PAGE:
In what’s likely the final nail in the coffin for the Parker Center, the Los Angeles City Council denied its Historic-Cultural Monument application Tuesday
The unanimous decision was made without any discussion, but it was on the recommendation of the council’s Planning and Land Use Management Committee, which declined to recommend the former LAPD headquarters last week after hearing from dozens of Little Tokyo residents.
Those residents argued against landmarking the former LAPD headquarters, because it was built on land seized from Japanese-American residents just a decade after they were forcibly placed into internment camps during World War II.
Built in 1955, the Welton Becket-designed structure was considered state-of-the-art at the time and was among the first police departments in the nation to include a crime lab. Over the years, however, its close associations with some of the darkest moments in the city’s history—as well as with the controversial Chief William Parker himself—have overshadowed its influential and elegant design.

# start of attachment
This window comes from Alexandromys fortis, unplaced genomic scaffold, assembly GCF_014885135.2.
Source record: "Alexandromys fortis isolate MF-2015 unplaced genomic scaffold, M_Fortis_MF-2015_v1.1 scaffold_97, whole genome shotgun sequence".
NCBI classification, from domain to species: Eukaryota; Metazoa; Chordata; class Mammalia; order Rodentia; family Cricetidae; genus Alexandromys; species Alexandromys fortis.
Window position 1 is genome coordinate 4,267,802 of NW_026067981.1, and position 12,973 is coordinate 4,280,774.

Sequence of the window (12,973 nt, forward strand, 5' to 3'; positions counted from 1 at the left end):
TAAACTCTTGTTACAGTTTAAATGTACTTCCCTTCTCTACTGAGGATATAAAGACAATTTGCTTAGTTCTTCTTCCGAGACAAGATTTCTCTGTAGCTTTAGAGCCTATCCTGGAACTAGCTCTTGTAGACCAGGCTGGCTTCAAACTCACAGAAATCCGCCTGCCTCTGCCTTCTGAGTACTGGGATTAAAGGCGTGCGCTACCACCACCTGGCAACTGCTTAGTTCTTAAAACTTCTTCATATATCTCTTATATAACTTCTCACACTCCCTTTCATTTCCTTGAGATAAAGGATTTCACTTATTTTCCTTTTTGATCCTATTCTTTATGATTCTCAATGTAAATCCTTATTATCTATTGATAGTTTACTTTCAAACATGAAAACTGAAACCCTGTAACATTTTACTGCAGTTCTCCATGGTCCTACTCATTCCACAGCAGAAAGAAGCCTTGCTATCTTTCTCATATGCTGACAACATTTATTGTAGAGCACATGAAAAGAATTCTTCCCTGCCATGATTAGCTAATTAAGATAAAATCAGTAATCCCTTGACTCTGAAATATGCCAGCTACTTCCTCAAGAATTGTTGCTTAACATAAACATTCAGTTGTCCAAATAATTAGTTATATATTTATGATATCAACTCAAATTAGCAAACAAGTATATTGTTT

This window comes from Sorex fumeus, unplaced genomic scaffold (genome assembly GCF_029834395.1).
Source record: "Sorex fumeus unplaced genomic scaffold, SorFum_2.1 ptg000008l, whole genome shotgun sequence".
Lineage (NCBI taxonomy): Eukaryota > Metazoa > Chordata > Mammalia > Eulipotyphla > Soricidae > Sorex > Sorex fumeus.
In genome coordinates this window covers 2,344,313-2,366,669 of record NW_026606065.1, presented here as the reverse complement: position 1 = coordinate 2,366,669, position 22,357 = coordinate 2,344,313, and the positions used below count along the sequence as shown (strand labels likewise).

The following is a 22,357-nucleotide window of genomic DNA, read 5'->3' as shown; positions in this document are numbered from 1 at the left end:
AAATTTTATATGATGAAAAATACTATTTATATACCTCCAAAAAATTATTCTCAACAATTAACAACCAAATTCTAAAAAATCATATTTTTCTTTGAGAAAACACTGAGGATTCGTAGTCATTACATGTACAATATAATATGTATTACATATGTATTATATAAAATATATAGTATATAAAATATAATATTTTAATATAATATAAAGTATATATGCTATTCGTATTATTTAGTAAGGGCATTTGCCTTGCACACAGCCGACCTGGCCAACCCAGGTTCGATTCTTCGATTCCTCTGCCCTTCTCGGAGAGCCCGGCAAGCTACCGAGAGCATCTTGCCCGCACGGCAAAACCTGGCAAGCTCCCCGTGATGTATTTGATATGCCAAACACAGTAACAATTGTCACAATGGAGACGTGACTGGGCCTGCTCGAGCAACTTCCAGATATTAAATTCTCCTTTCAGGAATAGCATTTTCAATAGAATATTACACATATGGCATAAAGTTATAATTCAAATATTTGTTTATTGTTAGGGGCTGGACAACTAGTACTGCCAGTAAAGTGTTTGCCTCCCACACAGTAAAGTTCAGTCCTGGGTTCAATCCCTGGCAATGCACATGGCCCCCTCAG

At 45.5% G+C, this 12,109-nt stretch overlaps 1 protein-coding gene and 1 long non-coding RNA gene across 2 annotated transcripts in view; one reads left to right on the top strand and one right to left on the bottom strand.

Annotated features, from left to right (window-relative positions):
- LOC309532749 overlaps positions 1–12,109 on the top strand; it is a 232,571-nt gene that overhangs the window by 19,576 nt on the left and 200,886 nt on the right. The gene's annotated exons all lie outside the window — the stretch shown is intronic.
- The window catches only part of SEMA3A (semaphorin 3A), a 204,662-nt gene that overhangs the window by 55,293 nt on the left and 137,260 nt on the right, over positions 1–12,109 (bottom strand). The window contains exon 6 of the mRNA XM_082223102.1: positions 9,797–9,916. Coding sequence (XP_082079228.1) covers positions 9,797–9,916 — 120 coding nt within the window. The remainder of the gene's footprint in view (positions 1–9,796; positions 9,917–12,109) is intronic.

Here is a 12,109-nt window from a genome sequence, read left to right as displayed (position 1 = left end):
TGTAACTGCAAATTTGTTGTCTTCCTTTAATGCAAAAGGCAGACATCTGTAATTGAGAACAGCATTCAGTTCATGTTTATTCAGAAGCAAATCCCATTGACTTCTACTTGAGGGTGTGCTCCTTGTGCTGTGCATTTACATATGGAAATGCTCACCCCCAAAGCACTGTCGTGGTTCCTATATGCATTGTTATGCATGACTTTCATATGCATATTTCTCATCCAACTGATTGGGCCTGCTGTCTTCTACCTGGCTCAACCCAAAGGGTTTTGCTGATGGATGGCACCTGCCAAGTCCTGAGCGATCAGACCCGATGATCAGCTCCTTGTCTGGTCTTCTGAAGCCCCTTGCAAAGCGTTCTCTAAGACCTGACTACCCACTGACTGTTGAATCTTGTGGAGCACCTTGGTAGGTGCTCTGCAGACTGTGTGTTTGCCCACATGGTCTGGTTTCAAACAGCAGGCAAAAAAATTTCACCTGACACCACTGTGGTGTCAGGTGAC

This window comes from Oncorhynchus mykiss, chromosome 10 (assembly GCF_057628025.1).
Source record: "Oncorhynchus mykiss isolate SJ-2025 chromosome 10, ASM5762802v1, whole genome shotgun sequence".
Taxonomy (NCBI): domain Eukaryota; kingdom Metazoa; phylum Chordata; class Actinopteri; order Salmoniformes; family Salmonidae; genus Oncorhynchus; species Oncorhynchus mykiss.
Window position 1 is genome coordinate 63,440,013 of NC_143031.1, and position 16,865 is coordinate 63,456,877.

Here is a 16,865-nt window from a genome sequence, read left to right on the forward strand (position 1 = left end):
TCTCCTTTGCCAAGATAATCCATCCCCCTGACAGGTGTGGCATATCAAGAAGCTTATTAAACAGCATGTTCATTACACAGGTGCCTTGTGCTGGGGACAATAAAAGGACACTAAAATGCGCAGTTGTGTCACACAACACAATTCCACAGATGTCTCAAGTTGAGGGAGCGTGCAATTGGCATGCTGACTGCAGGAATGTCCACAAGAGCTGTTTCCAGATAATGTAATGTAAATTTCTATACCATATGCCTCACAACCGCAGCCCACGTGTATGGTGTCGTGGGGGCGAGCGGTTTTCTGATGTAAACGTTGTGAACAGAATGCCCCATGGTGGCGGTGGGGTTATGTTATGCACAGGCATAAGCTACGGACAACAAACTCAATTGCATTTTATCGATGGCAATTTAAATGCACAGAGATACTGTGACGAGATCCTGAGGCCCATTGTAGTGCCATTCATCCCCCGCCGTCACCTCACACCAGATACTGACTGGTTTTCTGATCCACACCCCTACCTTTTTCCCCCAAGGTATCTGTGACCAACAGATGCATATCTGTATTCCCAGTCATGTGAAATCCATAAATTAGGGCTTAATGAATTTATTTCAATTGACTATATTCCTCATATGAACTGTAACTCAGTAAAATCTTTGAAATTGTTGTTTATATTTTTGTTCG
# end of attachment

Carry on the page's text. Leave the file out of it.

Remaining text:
It has been inching toward demolition since the police department moved out of the building in 2009.
The speakers argued that a city plan to replace the building with a tall office building would help to reconnect Little Tokyo and Downtown’s Civic Center. The plan also includes a pedestrian connection between the neighborhoods and community space around the new building.
In the past, city councilmember Jose Huizar, who represents the Downtown area, had proposed that the Parker Center could be preserved alongside a newer structure, but after a report from the Bureau of Engineering made clear that option would be significantly more expensive, he seemed to change his tune.
“To call this building a masterpiece specimen of midcentury architecture,” he said at the PLUM Committee meeting, “and to retain its landmark status with the Parker name is to further the revisionist history that dismisses the injustices done to many communities, including Little Tokyo.”